Midrash Moriah: Age
On the morning his father took him to Mt. Moriah to offer him as sacrifice, Isaac was thirty-seven years old. As a thirty-seven-year-old man he was too old to question his father’s motives—he must simply have been happy his father longed for a hike. They always hiked together in the summers. It was their easiest opportunity to talk.
Isaac was single at the time. He was too old to call a friend brah, too old to order a Long Island Iced Tea at a bar. Probably his IT-bands had atrophied, his knees had burned their cartilage and ached on long walks. He threw on an American Apparel hoodie, navy-blue, to wear on the long trek to Moriah. It would take three whole days just to get there. His father eyed him askance—anyone seeing a thirty-seven-year-old man in a hoodie might. Isaac was wearing a pair of Vans and a Guns N' Roses t-shirt, yellow at the armpits.
Surely he suffered some embarrassment for still living at home with his parents.
When on the third day, in the early morning, the sun rose above Mt. Moriah, its light spread one ray at a time. Isaac at thirty-seven would have grown near-sighted from all the time at home, alone, reading. In 2010, the year he and his father made their ascent (Isaac was born in the year 2047BC, the first day of Rosh Hashana), glasses had not yet been invented. Glass either. Sunrise was a resplendent blur. His father always rose before him, and on this morning, after three days of hiking, he would already have begun his ascent.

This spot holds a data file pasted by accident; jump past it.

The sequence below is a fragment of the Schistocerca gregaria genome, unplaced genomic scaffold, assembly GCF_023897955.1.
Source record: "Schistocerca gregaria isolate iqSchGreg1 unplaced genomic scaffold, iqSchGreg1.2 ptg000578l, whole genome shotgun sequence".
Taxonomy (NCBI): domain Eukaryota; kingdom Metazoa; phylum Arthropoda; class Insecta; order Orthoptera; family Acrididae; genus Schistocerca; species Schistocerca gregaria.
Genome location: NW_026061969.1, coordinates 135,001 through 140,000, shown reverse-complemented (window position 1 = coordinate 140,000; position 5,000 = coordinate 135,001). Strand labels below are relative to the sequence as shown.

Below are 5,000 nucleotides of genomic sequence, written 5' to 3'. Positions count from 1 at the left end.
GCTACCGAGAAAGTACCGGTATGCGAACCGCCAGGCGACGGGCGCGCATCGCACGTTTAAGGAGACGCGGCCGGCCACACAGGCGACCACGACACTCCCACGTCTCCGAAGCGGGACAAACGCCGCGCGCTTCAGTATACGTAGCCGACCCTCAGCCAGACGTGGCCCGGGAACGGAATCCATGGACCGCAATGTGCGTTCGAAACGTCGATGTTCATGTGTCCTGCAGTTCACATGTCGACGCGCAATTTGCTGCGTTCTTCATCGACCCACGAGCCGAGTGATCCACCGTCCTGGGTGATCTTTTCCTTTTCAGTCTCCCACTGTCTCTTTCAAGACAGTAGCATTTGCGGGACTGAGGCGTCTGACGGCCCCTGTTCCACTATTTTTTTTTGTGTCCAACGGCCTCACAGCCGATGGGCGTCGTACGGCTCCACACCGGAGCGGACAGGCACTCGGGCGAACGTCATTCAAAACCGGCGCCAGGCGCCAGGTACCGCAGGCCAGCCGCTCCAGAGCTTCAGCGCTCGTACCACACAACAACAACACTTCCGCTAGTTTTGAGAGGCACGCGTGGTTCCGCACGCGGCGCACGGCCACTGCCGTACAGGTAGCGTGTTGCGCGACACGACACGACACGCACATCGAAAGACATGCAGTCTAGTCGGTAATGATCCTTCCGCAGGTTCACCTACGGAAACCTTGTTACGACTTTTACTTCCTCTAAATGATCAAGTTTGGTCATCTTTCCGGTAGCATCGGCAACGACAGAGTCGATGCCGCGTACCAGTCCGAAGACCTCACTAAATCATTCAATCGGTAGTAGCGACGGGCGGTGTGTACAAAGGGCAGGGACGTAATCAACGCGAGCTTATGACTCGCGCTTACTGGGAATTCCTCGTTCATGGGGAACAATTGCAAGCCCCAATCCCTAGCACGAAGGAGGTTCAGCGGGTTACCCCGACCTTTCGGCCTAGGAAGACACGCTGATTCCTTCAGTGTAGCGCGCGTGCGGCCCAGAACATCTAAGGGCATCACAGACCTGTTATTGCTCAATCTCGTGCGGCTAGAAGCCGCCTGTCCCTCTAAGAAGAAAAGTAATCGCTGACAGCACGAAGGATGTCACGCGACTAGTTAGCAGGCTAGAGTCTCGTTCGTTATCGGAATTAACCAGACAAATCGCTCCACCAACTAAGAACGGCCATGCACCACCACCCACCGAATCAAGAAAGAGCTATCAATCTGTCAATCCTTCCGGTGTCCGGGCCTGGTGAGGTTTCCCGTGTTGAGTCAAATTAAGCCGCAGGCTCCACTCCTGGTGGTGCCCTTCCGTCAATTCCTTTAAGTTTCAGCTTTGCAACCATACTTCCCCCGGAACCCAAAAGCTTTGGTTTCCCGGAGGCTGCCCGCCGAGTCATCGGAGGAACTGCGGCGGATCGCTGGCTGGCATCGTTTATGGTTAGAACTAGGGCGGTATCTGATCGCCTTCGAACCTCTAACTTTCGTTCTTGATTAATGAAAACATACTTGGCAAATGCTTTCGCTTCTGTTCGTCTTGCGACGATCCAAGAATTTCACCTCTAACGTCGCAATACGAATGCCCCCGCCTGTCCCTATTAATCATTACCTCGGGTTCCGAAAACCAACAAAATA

For a man in his late thirties, who had hiked with his father since before memory, following his father up a mountain would have been an unconscious act: lace up the Asolos, fill up the Camelback, throw on the Gregory backpack, don’t forget the GORP. At the mountain’s top as his father prepared an altar for the sacrifice, Isaac would be distracted. He’d been carrying the wood and the binding to build the altar as he always did. What man at the age of thirty-seven is not yet distracted from the task at hand? The pain of looking for a job, the ache of his hips (those atrophied IT-bands!), the women he’s been dating, if you could call speed-dating dating.
All of these are in mind.